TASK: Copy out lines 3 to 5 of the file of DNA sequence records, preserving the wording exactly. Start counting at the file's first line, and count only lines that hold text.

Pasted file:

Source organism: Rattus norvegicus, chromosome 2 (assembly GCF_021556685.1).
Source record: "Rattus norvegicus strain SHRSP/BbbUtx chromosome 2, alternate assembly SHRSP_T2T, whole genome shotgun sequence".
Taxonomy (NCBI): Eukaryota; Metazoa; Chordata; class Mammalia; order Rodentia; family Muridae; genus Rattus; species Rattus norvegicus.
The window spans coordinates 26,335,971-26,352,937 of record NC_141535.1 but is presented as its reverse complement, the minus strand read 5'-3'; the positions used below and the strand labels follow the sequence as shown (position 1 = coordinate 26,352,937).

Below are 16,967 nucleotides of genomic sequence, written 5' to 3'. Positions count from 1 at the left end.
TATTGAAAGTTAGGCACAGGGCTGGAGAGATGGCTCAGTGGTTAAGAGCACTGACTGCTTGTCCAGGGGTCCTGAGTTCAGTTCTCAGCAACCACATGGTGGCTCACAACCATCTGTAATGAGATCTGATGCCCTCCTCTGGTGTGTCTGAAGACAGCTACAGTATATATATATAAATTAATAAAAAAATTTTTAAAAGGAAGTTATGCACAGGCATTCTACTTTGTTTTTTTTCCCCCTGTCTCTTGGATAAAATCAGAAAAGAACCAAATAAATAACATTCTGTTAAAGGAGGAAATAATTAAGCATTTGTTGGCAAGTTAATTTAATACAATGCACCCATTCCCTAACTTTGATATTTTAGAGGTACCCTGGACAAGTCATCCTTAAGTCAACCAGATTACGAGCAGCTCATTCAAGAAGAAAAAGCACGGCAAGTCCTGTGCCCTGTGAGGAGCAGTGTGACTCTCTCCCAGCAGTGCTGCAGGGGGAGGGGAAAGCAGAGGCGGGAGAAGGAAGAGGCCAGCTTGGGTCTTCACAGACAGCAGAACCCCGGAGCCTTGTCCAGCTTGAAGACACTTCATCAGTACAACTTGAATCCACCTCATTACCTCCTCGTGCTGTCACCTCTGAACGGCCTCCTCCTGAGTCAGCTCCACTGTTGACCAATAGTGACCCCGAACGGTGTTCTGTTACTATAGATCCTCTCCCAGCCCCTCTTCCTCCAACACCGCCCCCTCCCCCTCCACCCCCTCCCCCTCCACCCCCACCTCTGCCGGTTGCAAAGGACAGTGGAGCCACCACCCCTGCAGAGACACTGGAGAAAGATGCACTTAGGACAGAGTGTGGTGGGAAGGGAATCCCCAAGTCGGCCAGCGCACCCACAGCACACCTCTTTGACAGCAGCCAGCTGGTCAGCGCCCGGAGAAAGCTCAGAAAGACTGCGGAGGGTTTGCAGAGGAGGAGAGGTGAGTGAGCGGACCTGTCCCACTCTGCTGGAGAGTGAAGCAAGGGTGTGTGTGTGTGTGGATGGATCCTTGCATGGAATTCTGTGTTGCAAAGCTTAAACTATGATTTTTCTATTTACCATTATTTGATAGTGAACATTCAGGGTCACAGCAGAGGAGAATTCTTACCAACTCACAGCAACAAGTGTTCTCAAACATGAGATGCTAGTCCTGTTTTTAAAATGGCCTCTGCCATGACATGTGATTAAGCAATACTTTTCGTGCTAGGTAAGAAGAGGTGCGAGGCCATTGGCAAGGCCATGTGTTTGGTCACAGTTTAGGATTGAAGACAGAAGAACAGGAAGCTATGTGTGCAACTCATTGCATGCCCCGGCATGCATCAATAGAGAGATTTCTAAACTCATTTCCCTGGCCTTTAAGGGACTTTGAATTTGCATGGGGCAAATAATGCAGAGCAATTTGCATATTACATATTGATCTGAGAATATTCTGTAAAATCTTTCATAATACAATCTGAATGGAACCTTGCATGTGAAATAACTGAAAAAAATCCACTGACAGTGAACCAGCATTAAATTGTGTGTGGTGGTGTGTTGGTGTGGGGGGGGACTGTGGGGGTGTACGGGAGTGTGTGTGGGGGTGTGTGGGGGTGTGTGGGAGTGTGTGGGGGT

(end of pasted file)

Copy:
Taxonomy (NCBI): Eukaryota; Metazoa; Chordata; class Mammalia; order Rodentia; family Muridae; genus Rattus; species Rattus norvegicus.
The window spans coordinates 26,335,971-26,352,937 of record NC_141535.1 but is presented as its reverse complement, the minus strand read 5'-3'; the positions used below and the strand labels follow the sequence as shown (position 1 = coordinate 26,352,937).

Below are 16,967 nucleotides of genomic sequence, written 5' to 3'. Positions count from 1 at the left end.